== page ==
Gold ends above $1,326, highest level since April


Gold settled at its loftiest level since mid-April on Tuesday as bets that record-low interest rates will persist buoyed stocks.

Expectations that interest rates will remain at record lows for some time yet and upbeat Chinese data lifted U.S., European and Asian stocks on Tuesday, traders said. Low interest rates tend to favor non-yielding bullion.

"Lower interest rates are for sure a supportive factor for gold, and if that idea spreads in the market, it might trigger investor invest there as well," Heraeus trader Alexander Zumpfe said. "(I) could imagine that ETF buying we already saw over the last couple of days is (also) delivering some support."

U.S. gold futures for August delivery ended the trading session $4.60 higher at $1,326.60 an ounce, its best settlement price since April 14.

Spot gold, meanwhile, hit a three-month high at $1,332.10 an ounce, before easing to $1,327 an ounce.

The world's largest gold exchange-traded fund, New York's SPDR Gold Shares, reported a 5.7 ton inflow on Monday, the biggest one-day change it has reported in its holdings since March 10.

Gold / US Dollar Spot

Monday's surge has taken the fund's holdings to the highest since late April at 790.7 tons, after they fell to their lowest since late 2008 in May at 776.9 tons.

"Gold's strength over the past 24 hours could partly be explained by chunky ETF buying yesterday," Swiss bank UBS said in a note on Tuesday. "The significant change in ETF flows this year compared to last year is a key factor that is helping gold—that the aggressive ETF selling of 2013 has not made a comeback has provided ongoing support."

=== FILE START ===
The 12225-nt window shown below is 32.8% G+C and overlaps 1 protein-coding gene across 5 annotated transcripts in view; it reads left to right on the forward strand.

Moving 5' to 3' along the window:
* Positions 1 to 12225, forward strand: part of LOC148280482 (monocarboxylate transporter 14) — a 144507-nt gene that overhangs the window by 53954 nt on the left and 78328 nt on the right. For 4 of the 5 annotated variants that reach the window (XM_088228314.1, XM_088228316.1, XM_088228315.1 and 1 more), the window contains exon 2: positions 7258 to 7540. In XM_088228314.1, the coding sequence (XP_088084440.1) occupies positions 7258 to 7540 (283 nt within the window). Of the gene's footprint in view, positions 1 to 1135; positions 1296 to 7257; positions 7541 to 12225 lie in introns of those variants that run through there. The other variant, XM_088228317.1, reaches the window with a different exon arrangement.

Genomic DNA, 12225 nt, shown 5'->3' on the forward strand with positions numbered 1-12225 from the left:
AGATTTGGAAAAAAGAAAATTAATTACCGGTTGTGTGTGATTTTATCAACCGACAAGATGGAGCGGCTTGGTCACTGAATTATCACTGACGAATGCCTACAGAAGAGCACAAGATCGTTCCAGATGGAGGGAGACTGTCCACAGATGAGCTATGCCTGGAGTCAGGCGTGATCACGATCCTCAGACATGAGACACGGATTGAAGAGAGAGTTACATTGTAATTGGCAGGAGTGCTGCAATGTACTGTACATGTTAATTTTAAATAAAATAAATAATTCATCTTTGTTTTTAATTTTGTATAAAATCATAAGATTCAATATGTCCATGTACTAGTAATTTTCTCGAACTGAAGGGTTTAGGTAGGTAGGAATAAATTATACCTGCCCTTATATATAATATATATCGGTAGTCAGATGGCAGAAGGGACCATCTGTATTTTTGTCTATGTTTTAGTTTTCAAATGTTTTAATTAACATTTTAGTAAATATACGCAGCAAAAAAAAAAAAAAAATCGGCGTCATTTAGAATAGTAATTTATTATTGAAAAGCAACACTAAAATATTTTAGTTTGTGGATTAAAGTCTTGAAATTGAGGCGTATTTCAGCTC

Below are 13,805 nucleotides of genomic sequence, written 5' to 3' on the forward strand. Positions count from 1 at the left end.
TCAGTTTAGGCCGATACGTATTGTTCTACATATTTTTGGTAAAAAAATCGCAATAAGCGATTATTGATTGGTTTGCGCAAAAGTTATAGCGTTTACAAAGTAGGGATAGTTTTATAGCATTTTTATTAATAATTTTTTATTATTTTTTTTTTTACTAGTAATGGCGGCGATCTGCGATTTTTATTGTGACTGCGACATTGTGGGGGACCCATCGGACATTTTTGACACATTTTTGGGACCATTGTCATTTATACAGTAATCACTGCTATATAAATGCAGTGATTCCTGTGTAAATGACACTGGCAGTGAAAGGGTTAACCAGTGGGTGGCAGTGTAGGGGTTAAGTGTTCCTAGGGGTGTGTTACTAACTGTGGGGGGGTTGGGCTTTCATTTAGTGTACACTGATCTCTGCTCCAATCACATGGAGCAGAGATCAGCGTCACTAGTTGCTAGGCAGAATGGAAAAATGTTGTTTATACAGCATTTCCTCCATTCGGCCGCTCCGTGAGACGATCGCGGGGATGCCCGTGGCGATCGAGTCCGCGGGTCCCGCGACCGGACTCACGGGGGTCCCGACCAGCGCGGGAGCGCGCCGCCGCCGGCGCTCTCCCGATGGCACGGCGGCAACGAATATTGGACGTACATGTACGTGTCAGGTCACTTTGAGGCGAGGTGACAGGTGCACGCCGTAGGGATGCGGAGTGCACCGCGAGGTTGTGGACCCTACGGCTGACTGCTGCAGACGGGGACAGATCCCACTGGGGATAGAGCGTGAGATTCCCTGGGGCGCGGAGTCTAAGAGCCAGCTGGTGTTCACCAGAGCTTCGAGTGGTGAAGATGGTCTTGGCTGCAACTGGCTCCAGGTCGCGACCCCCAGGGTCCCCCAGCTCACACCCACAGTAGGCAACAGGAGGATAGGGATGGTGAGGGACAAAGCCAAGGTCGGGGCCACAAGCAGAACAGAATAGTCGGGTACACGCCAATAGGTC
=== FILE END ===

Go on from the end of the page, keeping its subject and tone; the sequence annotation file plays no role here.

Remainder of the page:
In addition, data from the Commodity Futures Trading Commission showed on Friday that hedge funds and money managers increased their bullish bets in gold futures and options to their highest since March after last week's strong rally in bullion prices.

Tensions in Ukraine and the Middle East also supported gold, analysts said.

Russian President Vladimir Putin said on Tuesday he and European Union states had tried unsuccessfully to persuade Kiev to extend a ceasefire in east Ukraine, and the Ukrainian president had veered off the road to peace.

In the physical markets, however, buyers were put off by the recent price increase. In top consumer China, local prices fell to a discount of about $1 an ounce to global prices on Tuesday from being on par in the previous session, in a sign of weak demand.

—By Reuters with CNBC